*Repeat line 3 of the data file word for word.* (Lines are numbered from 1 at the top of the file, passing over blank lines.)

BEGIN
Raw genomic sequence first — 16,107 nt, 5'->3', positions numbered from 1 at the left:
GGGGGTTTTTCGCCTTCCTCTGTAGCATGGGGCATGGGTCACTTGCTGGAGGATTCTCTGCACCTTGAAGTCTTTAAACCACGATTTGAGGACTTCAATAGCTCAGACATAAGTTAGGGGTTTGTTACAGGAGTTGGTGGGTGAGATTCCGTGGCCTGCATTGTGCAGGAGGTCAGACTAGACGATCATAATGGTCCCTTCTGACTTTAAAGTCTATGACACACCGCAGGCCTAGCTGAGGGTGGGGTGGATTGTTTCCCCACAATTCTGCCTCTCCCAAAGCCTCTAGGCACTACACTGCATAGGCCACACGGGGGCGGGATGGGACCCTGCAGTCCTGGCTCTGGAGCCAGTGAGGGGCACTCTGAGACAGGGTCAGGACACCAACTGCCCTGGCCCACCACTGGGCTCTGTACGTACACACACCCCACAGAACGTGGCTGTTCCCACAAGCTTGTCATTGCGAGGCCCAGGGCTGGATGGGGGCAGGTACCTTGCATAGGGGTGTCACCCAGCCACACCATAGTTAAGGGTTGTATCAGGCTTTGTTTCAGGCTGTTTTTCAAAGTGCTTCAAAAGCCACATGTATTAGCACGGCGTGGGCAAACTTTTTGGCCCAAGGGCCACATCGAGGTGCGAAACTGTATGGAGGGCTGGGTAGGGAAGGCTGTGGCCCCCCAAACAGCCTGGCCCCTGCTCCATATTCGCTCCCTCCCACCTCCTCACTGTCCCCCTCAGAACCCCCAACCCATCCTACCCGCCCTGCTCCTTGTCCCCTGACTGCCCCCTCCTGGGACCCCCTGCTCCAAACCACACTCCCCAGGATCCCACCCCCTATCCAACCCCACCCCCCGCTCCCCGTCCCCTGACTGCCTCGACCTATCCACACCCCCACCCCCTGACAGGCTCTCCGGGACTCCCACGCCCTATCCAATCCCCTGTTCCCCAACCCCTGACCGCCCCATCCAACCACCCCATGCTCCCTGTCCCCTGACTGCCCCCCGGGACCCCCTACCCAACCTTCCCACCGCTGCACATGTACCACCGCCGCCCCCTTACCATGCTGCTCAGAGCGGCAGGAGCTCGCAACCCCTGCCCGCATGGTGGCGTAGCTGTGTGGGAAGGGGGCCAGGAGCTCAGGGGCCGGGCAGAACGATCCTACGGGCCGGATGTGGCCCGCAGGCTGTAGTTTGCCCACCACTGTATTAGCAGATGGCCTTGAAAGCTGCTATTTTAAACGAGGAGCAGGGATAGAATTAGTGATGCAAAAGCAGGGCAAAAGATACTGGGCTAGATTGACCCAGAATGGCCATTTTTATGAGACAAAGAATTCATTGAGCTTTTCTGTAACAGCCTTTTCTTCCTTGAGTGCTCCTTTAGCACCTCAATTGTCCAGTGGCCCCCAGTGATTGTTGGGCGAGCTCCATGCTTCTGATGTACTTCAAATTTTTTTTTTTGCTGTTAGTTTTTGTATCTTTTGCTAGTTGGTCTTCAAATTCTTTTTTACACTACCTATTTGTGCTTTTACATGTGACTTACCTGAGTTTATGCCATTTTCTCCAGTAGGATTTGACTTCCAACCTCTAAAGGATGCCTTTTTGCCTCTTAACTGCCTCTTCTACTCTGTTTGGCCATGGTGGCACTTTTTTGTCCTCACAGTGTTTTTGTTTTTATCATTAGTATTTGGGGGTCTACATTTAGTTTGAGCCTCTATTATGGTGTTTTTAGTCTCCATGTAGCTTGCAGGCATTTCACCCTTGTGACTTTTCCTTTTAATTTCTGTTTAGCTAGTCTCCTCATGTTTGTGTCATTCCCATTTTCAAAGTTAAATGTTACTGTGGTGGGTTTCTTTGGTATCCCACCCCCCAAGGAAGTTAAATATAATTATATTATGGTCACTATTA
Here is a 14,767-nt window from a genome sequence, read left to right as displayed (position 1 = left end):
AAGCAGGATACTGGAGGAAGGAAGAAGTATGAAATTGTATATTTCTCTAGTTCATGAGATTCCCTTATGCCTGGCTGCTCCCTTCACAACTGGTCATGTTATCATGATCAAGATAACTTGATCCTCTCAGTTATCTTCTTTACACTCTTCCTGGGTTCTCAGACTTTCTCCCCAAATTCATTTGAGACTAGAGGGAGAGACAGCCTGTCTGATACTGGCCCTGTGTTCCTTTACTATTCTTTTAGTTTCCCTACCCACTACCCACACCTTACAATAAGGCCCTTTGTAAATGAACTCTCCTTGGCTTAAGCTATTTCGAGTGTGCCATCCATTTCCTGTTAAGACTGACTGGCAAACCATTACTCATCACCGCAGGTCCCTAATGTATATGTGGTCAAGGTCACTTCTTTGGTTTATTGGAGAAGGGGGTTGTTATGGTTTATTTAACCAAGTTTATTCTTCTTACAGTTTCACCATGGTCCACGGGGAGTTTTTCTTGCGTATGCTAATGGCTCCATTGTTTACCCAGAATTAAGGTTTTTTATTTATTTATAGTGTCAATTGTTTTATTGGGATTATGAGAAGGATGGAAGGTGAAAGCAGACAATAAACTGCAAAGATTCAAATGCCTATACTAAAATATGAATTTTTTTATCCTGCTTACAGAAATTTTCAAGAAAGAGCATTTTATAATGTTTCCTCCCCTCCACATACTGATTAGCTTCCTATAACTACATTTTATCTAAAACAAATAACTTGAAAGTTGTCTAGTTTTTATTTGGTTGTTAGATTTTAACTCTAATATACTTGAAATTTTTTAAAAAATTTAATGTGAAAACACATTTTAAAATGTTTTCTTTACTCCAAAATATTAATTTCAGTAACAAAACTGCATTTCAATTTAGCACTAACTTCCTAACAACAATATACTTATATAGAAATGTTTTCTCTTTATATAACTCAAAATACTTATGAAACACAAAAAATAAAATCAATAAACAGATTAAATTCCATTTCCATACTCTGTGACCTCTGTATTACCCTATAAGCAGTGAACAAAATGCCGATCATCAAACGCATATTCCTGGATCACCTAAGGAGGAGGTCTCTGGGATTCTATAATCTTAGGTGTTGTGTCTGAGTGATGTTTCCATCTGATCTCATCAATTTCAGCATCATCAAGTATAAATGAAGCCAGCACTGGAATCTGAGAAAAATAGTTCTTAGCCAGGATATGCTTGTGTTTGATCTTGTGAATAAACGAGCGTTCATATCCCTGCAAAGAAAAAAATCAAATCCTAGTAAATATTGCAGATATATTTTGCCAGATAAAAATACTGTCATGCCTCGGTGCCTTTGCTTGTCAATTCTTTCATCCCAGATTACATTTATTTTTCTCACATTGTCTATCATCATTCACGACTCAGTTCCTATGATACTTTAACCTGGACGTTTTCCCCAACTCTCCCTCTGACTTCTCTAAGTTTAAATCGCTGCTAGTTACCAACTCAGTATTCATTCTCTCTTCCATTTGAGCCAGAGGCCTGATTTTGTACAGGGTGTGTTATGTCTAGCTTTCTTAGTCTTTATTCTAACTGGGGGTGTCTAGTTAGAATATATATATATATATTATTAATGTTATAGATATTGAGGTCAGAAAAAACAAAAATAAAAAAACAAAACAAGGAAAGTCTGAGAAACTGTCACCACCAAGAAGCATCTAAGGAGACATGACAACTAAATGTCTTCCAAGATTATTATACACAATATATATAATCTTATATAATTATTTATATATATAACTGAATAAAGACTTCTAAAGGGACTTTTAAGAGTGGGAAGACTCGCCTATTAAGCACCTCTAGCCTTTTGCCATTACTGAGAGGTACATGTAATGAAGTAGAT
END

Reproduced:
Here is a 14,767-nt window from a genome sequence, read left to right as displayed (position 1 = left end):